Bonfire experience, and that they are excited to invest the time in themselves to grow
beyond their comfort zones.

We’ve also had colleagues raise their hand and say, “Oh, I’ve heard about all the great
things happening in Bonfire. Can I go?” That then becomes a 1:1 career conversation
with their manager for sponsorship into Bonfire.

What kind of metrics can you share about BMO’s experience with Bonfire?
We measure the success of the program both through talent advancing into new roles
and certainly through retention. Since we started offering the program in 2021, over 400
women at BMO have been through the program (about half from Canada and half from
the U.S); 12% of them have been promoted and 7.5% of them have moved laterally into
new career paths within the bank. We have also benefitted from a 96% retention rate of
Bonfire participants.

It’s been a short period of time so far, and I’m looking forward to seeing Bonfire’s impact
to the representation of women at senior leadership roles at BMO.

How has BMO’s participation in the Bonfire program grown so far?
It’s gaining steam through word of mouth. Some women who have gone through earlier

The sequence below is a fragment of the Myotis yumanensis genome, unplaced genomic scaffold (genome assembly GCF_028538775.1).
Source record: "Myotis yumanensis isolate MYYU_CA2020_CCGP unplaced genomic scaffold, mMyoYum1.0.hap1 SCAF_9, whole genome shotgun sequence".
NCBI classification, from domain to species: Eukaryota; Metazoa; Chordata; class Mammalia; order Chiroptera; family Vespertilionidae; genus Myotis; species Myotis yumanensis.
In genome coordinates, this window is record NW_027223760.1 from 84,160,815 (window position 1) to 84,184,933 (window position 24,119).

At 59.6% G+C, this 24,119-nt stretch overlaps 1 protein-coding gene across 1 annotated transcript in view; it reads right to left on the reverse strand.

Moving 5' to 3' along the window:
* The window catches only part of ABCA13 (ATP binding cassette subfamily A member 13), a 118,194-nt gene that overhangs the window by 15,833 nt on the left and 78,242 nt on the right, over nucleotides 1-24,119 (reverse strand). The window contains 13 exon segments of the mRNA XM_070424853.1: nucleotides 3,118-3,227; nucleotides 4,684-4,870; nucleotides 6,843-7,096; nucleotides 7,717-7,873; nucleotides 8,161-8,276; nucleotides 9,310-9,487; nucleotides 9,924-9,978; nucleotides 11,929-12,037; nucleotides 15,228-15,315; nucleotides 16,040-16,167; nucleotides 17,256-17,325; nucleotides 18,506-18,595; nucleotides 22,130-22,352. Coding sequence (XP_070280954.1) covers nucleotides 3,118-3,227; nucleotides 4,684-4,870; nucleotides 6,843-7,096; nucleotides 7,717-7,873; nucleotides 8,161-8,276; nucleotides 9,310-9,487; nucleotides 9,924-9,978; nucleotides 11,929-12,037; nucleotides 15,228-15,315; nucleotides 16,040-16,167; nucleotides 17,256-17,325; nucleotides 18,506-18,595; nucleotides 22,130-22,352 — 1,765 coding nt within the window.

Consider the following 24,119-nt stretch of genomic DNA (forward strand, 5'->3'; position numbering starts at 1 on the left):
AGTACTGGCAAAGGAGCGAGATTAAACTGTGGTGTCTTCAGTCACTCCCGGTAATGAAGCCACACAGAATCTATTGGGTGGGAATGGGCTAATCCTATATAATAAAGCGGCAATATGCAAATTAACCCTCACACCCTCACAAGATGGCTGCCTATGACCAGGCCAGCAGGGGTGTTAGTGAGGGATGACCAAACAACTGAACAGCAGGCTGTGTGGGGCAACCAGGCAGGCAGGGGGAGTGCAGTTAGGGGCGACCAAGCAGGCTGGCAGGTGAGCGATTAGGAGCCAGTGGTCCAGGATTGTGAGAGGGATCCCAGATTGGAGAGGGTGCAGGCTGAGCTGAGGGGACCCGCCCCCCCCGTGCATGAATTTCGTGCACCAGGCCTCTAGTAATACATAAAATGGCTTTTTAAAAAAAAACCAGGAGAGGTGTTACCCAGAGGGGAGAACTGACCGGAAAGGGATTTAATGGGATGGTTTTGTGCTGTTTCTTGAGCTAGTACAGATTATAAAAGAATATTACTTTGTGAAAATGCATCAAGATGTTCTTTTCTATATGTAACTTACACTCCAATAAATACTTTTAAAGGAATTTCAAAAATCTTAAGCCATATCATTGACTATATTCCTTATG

on and were promoted are now putting their staff through. That’s been a testament to
the success of the program. I’ve been told it’s easy to see who in a room is a Bonfire

How has the workplace changed for women over the course of your career?
Since I started my career, the work environment has changed very much. Earlier in my
career, companies didn’t have gender equity goals. That wasn’t really something that
was talked about, and leaders were not held accountable to it. Today, we know the
value of a diverse workforce and their representation in senior leadership is undeniable.
Diversity works from a return-on-investment and a revenue perspective.

How does BMO support women while they are participating in the Bonfire program?
We host an orientation session with managers who have direct reports in Bonfire.
Managers need to see examples of how their support of the women in the program will
benefit everyone, to know they will get a return on that investment. We talk about
protecting time on people’s calendars, although that is so much easier said than done.
We ask managers to give the participants permission to block out time and turn off their
phones so they can do the course prep.

We’ve seen that participants get out of Bonfire what they put into it, so we want to make
sure they get some time away from their day-to-day. We know that a lot of people have
so much on their plates right now, and even if they’re working on the course during
evenings or weekends, they’re still finding value and benefit to participation.

What kind of feedback have you gotten from the participants?
The feedback has been strongly positive. Some of our colleagues have told us that
Bonfire was life-changing for them. The graduates are finding that it empowers them to
find their voice and have confidence in the value of their experiences. Some people who
are a little bit more senior have said, “I wish I would have had this earlier in my career.”